David Cameron has spoken of his hopes for a summit to tackle hunger, but admitted: "There's no one single answer to this."
The Prime Minister will host a meeting of world leaders gathered in London for the Olympics closing ceremony and challenge them to find ways of feeding starving children.
Mr Cameron also defended the decision to spend taxpayers' money on overseas aid despite overseeing a double-dip recession in the UK.
He told ITV1's Daybreak: "I wanted to do this during the Olympic Games. We are all thinking about the next gold medal, but there are millions of children around the world who are thinking, 'Am I going to get the next meal?'
"There are 170 million children who are malnourished. In some cases it results in death, but in a lot of cases it results in stunting, it means people don't reach their full potential and have all sorts of restrictions and illnesses later on in life."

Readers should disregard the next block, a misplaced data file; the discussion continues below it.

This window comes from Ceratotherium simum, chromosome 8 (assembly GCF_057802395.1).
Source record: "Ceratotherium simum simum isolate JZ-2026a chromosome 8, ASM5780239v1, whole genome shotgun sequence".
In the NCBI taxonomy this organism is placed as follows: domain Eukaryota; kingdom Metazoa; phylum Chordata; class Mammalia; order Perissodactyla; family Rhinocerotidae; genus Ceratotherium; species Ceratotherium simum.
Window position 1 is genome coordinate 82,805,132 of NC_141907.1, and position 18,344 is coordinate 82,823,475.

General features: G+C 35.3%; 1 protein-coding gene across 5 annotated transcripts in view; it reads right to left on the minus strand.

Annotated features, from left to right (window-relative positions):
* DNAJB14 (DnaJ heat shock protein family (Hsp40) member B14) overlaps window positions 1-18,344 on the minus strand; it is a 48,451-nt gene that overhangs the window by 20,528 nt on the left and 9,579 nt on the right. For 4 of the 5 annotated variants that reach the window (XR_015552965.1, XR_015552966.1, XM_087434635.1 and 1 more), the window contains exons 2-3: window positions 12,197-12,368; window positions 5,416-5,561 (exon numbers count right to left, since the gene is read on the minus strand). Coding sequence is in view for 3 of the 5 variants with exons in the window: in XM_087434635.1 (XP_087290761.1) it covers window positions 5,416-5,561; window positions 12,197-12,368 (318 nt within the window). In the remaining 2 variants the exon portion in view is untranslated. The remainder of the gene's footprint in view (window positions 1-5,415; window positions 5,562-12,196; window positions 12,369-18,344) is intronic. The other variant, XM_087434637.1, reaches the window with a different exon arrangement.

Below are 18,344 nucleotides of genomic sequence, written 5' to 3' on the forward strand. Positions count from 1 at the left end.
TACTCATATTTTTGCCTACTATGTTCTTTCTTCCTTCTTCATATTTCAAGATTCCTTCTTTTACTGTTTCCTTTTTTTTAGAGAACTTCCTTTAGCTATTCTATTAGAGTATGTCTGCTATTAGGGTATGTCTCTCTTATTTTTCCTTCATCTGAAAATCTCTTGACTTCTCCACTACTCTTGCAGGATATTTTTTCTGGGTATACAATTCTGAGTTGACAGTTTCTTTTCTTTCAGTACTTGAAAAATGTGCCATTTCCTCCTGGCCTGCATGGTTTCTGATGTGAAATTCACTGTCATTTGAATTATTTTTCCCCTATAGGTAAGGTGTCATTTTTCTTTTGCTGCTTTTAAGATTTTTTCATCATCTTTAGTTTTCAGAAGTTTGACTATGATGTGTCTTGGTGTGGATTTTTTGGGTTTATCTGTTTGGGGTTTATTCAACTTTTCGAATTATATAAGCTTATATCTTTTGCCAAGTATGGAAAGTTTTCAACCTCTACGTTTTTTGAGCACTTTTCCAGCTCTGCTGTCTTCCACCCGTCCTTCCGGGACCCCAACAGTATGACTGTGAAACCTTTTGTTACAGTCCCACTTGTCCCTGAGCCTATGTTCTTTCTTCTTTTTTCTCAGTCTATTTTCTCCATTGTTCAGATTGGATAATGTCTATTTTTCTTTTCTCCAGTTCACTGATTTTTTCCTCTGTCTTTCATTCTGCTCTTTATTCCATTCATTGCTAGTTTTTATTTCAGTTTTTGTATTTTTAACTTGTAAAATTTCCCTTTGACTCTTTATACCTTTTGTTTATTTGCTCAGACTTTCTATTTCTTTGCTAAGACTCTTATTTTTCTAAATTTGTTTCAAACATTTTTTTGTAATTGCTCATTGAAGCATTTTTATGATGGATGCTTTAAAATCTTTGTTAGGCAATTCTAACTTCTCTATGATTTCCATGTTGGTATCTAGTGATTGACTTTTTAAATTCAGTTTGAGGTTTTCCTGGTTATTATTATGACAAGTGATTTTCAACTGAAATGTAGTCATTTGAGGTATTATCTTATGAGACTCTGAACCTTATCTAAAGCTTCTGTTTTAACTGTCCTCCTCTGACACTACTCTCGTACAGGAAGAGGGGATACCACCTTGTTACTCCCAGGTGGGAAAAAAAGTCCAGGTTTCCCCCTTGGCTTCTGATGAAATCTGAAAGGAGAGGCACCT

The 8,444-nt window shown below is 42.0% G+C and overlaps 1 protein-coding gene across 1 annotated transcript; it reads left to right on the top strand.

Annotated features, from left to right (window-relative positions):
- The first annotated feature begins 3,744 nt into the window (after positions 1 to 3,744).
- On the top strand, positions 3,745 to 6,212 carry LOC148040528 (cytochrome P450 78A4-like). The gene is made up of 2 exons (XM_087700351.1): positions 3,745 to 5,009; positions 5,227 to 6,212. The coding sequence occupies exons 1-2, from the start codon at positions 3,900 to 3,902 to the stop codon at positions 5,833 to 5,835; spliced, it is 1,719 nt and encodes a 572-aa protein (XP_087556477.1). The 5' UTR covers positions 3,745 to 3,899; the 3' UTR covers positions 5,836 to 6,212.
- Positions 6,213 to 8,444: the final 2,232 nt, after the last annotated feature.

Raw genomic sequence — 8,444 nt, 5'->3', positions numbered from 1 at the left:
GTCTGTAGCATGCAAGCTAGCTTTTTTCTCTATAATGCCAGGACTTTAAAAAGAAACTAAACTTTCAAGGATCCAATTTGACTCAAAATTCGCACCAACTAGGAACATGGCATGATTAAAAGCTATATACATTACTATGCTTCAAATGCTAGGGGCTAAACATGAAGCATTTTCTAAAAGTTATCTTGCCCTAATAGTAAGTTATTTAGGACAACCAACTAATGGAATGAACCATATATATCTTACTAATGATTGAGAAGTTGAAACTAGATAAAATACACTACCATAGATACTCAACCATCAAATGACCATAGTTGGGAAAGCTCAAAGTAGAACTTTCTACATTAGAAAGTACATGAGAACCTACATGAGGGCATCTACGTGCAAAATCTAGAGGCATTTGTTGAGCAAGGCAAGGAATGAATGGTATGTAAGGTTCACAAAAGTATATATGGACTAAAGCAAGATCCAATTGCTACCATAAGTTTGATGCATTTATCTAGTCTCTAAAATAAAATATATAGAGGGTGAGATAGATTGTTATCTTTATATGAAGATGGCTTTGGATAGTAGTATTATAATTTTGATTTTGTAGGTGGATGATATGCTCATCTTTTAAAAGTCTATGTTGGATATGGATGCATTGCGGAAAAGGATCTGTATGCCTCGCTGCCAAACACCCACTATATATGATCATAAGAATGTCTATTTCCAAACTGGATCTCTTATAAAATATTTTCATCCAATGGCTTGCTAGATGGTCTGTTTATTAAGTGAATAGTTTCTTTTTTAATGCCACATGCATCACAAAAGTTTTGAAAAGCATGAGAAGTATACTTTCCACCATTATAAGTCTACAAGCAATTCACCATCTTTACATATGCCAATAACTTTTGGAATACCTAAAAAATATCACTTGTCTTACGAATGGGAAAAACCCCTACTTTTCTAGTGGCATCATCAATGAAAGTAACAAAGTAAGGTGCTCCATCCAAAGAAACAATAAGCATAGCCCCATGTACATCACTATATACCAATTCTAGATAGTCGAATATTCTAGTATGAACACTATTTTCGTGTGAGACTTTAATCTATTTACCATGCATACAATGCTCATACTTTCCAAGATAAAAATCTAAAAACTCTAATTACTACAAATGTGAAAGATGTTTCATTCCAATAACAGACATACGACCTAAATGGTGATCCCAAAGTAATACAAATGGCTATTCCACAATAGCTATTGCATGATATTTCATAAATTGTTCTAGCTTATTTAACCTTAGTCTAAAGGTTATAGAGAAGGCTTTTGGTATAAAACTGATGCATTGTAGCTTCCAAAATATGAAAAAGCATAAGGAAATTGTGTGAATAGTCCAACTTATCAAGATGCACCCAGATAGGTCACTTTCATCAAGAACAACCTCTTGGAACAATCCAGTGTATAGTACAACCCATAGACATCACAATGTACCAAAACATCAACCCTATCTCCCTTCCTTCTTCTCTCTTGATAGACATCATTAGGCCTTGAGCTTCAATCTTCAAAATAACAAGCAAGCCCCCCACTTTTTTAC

Mr Cameron added: "I think most people recognise that when there are 170 million people around the world suffering from malnutrition, when there are millions of people living on less than a dollar a day, even at a tough time in Britain, we are right to meet our aid commitments."
International Development Secretary Andrew Mitchell said the Government wanted to capitalise on the success of the Olympics by pledging to help hungry children abroad.
He told BBC Radio 4's Today programme: "It's an important moment to galvanise public support for something that Britain wants to be a real legacy for these Games, along with all our sporting aspirations for the future too.
"We think it's a terrible thing that 170 million children go to bed starving every night in our world, one in three of the poorest children in the world.
"It's a chance for Britain, together with the next hosts of the Olympics, the Brazilians, to put a real flag in the sand about the importance of tackling malnutrition in the future."